We charge $75.00 per hour. However, we let you dictate how in depth we get. Some families opt for a quick 2-hour review. Other families feel better knowing we are with you every step of the way. If it is an initial IEP and evaluation, you can expect we will spend more time with you. We want to make sure you understand the process, the implications of testing results, and that we have a clear understanding of what you want for your child. If an IEP is already in place the time will consist of reviewing the plan, meeting with you to get your input, and attending the IEP meeting. We document concerns, communicate with the IEP team, and do our best to be the voice of your child.
Are IEP meetings longer when you are involved?
Absolutely! This is a good thing. You do not want to be rushed when it comes to your child’s educational needs. You want to have a complete understanding of what your child is learning and how they are learning. This takes time! Under IDEA, you are guaranteed meaningful participation. I believe “meaningful” means allowing more time to ask questions and sharing your ideas and knowledge. There are no time requirements for IEP meetings listed in IDEA. Of course, we want to be respectful of the school’s time but if you need another meeting to guarantee that meaningful participation, then so be it.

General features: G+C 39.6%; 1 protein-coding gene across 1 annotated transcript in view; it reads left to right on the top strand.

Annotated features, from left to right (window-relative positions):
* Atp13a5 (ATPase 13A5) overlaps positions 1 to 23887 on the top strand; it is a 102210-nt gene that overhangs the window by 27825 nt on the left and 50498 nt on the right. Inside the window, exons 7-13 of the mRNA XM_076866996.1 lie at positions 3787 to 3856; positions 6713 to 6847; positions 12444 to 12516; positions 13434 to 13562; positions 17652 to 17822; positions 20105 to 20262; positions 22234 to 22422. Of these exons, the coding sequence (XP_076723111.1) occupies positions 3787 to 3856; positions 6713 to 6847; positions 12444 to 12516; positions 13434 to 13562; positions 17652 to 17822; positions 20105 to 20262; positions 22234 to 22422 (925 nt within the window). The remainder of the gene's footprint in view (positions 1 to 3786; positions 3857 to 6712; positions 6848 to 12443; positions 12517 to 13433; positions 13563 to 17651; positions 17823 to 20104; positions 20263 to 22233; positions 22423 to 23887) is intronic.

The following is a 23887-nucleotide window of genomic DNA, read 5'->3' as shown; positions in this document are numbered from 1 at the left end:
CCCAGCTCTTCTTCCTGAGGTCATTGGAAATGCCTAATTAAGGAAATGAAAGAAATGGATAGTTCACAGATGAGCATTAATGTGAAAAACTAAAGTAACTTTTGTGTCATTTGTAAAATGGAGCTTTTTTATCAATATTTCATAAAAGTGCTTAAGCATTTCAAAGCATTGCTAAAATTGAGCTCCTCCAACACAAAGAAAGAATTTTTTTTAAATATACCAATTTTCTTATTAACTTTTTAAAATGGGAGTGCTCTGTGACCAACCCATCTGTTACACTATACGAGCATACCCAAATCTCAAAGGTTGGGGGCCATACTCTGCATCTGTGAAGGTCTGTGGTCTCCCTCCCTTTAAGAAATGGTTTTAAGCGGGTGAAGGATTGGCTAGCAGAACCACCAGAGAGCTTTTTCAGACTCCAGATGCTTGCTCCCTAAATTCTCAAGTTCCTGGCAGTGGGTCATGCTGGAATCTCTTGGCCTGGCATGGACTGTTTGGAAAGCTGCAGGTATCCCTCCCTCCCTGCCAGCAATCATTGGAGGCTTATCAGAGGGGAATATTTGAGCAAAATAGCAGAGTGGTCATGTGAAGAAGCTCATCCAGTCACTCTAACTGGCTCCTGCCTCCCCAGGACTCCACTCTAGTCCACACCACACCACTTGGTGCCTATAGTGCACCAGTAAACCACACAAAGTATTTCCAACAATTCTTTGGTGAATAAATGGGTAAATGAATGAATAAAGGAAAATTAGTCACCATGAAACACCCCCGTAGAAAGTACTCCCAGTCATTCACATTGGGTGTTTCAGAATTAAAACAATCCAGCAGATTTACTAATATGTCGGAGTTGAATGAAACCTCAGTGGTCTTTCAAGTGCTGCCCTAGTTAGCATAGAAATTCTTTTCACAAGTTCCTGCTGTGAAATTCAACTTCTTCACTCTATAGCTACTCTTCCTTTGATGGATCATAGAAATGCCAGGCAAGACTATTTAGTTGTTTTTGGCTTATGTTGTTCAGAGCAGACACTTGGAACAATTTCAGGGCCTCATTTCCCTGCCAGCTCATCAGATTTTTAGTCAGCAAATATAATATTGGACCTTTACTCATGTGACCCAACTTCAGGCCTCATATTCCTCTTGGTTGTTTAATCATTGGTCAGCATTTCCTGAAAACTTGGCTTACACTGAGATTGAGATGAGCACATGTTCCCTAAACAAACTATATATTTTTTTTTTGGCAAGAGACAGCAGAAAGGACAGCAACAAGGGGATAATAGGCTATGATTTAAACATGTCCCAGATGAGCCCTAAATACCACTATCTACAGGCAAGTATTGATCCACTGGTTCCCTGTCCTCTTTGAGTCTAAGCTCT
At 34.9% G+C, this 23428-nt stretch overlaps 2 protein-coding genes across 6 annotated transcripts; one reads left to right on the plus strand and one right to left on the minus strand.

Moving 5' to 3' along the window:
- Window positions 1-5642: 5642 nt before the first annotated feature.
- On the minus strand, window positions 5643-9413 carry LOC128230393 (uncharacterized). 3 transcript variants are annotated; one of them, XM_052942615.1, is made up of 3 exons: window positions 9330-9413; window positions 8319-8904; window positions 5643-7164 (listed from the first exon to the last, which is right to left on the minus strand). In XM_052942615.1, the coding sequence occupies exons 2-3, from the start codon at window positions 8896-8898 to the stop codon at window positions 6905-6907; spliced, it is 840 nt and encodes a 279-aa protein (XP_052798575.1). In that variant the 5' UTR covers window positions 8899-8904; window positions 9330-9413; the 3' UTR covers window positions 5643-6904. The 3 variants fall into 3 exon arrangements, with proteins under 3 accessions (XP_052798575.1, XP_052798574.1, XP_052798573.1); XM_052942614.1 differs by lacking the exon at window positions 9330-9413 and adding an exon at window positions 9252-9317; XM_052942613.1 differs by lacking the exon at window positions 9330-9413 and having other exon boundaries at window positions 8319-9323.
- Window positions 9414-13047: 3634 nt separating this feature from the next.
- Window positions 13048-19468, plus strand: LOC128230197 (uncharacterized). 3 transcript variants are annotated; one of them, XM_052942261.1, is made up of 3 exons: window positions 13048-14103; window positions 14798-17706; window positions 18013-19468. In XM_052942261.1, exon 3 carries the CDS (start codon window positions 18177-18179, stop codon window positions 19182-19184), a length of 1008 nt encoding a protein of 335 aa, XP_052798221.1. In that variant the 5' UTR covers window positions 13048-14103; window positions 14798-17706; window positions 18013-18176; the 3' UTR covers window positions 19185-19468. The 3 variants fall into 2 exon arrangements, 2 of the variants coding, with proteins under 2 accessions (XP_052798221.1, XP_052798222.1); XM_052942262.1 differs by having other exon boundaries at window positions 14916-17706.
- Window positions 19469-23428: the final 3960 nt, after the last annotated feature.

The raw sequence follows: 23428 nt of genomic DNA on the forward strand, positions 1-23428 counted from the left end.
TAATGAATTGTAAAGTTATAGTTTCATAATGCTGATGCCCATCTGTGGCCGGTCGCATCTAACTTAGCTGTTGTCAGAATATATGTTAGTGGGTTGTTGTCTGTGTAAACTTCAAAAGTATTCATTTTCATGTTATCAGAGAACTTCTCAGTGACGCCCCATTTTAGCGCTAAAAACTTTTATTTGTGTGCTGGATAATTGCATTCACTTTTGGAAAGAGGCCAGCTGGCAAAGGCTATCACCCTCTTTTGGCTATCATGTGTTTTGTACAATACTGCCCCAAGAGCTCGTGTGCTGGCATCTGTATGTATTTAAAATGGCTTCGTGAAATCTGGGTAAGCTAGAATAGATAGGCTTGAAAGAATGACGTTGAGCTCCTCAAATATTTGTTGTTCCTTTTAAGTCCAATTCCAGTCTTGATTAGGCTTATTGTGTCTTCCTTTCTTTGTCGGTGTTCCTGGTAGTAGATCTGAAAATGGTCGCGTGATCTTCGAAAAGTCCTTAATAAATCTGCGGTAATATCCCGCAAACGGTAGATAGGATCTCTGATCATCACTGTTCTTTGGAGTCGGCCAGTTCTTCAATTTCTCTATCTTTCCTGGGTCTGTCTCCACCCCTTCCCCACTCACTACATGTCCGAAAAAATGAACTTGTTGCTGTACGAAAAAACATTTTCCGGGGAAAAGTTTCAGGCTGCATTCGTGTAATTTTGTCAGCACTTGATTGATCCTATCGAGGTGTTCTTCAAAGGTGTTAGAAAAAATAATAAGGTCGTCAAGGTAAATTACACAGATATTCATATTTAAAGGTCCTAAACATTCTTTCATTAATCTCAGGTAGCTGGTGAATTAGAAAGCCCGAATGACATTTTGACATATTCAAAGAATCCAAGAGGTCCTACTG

Can’t you just give me some quick advice?
We could, but each child is unique, and each plan is individualized. What works for one child may not work for another. That is why it is so important to see the evaluation results, input from teachers, your input, and their current plan. I need to have a clear picture of the child including strengths, weaknesses, and learning style. Many times, I will even ask to meet with your child to get their take on school.
Does having an advocate make the IEP team angry?
Sometimes. Unfortunately, advocacy has gotten the reputation of being adversarial. Too many, untrained advocates are quick to threaten lawsuits, state complaints, or due process. I will exhaust every effort before recommending any of these steps. I will negotiate, compromise, ask questions, and come up with creative solutions.